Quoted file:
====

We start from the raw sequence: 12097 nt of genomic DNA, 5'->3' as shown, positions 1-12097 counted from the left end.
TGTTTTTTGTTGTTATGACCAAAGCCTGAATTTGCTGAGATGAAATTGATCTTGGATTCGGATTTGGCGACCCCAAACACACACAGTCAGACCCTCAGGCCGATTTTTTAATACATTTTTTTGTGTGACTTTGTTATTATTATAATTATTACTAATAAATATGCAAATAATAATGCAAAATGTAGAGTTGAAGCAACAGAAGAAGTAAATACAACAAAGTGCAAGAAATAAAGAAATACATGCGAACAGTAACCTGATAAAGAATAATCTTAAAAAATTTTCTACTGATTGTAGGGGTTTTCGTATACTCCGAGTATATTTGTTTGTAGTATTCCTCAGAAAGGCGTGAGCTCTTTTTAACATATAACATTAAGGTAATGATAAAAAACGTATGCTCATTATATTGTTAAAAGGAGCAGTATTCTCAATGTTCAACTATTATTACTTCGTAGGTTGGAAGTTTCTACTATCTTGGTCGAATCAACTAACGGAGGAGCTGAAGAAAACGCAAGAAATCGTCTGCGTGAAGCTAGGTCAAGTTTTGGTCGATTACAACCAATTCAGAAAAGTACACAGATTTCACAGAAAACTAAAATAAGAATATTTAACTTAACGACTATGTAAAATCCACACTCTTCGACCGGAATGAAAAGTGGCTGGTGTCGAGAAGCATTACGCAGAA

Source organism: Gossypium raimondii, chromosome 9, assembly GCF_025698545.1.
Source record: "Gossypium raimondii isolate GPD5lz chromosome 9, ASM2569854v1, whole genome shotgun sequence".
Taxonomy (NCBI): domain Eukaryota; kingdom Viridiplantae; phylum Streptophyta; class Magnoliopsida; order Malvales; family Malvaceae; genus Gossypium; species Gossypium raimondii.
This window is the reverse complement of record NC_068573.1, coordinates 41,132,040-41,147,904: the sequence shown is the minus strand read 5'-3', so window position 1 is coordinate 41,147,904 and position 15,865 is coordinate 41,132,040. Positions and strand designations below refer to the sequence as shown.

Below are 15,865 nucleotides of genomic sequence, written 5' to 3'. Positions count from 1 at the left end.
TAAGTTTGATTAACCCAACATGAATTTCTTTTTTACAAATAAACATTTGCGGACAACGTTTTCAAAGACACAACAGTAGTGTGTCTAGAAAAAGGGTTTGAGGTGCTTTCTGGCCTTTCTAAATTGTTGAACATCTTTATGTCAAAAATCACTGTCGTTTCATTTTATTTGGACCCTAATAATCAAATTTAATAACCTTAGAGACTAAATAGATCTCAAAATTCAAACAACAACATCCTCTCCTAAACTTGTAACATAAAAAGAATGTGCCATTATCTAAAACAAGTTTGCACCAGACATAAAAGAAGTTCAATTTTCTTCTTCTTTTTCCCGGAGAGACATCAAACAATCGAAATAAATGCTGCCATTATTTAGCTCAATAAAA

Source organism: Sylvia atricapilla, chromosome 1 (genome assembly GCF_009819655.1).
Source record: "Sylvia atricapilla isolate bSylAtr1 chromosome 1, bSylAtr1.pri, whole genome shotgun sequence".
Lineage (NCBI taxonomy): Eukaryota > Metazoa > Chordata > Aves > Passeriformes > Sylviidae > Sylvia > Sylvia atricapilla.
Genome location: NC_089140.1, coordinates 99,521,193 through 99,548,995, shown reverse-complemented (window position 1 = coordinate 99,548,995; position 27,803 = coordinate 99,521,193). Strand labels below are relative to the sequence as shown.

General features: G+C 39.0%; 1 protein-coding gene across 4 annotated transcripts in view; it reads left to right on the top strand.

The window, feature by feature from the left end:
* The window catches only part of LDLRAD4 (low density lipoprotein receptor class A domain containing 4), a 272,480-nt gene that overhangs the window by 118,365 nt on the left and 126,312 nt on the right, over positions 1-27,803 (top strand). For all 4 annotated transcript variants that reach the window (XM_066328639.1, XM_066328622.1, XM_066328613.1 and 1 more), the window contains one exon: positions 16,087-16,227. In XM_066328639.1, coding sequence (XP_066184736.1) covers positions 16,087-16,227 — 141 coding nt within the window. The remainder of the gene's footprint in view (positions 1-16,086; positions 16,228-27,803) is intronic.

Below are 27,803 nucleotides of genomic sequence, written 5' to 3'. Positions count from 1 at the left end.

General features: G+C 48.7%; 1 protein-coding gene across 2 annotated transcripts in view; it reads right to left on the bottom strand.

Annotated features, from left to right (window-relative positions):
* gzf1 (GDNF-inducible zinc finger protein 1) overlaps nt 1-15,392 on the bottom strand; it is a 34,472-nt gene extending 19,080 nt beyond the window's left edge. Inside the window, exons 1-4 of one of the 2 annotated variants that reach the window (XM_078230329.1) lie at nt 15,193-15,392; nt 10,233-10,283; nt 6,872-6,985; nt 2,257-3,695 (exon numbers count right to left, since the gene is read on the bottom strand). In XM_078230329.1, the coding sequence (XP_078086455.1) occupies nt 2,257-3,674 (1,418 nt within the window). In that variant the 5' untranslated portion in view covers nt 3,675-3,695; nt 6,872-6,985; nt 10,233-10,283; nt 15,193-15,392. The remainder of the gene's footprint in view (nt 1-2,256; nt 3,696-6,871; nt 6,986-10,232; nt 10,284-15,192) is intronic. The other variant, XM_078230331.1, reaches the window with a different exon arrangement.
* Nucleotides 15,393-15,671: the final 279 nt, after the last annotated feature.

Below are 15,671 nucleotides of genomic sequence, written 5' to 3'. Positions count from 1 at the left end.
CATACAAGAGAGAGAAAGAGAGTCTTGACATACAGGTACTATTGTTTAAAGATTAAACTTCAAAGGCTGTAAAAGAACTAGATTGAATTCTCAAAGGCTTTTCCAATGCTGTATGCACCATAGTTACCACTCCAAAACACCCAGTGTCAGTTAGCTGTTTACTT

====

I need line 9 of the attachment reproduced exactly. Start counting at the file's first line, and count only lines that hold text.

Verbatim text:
Source organism: Sylvia atricapilla, chromosome 1 (genome assembly GCF_009819655.1).